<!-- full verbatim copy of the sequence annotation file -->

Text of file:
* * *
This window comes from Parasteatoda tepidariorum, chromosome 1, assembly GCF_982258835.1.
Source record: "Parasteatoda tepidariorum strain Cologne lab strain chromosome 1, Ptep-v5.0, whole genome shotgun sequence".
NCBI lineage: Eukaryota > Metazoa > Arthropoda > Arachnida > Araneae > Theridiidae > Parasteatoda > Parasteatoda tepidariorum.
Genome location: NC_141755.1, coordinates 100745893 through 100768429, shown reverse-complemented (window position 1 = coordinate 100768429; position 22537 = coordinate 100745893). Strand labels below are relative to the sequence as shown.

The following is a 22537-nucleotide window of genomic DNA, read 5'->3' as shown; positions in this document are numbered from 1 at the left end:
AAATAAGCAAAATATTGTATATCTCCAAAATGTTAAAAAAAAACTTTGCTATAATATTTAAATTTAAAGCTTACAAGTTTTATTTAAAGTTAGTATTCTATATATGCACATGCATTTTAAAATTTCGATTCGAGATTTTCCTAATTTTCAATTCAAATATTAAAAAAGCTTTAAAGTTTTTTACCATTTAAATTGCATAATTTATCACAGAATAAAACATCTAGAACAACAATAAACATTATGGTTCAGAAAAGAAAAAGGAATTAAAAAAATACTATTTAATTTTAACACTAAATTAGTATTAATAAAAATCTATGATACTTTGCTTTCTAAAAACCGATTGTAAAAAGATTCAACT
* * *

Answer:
This window comes from Parasteatoda tepidariorum, chromosome 1, assembly GCF_982258835.1.
Source record: "Parasteatoda tepidariorum strain Cologne lab strain chromosome 1, Ptep-v5.0, whole genome shotgun sequence".
NCBI lineage: Eukaryota > Metazoa > Arthropoda > Arachnida > Araneae > Theridiidae > Parasteatoda > Parasteatoda tepidariorum.
Genome location: NC_141755.1, coordinates 100745893 through 100768429, shown reverse-complemented (window position 1 = coordinate 100768429; position 22537 = coordinate 100745893). Strand labels below are relative to the sequence as shown.

The following is a 22537-nucleotide window of genomic DNA, read 5'->3' as shown; positions in this document are numbered from 1 at the left end:
AAATAAGCAAAATATTGTATATCTCCAAAATGTTAAAAAAAAACTTTGCTATAATATTTAAATTTAAAGCTTACAAGTTTTATTTAAAGTTAGTATTCTATATATGCACATGCATTTTAAAATTTCGATTCGAGATTTTCCTAATTTTCAATTCAAATATTAAAAAAGCTTTAAAGTTTTTTACCATTTAAATTGCATAATTTATCACAGAATAAAACATCTAGAACAACAATAAACATTATGGTTCAGAAAAGAAAAAGGAATTAAAAAAATACTATTTAATTTTAACACTAAATTAGTATTAATAAAAATCTATGATACTTTGCTTTCTAAAAACCGATTGTAAAAAGATTCAACT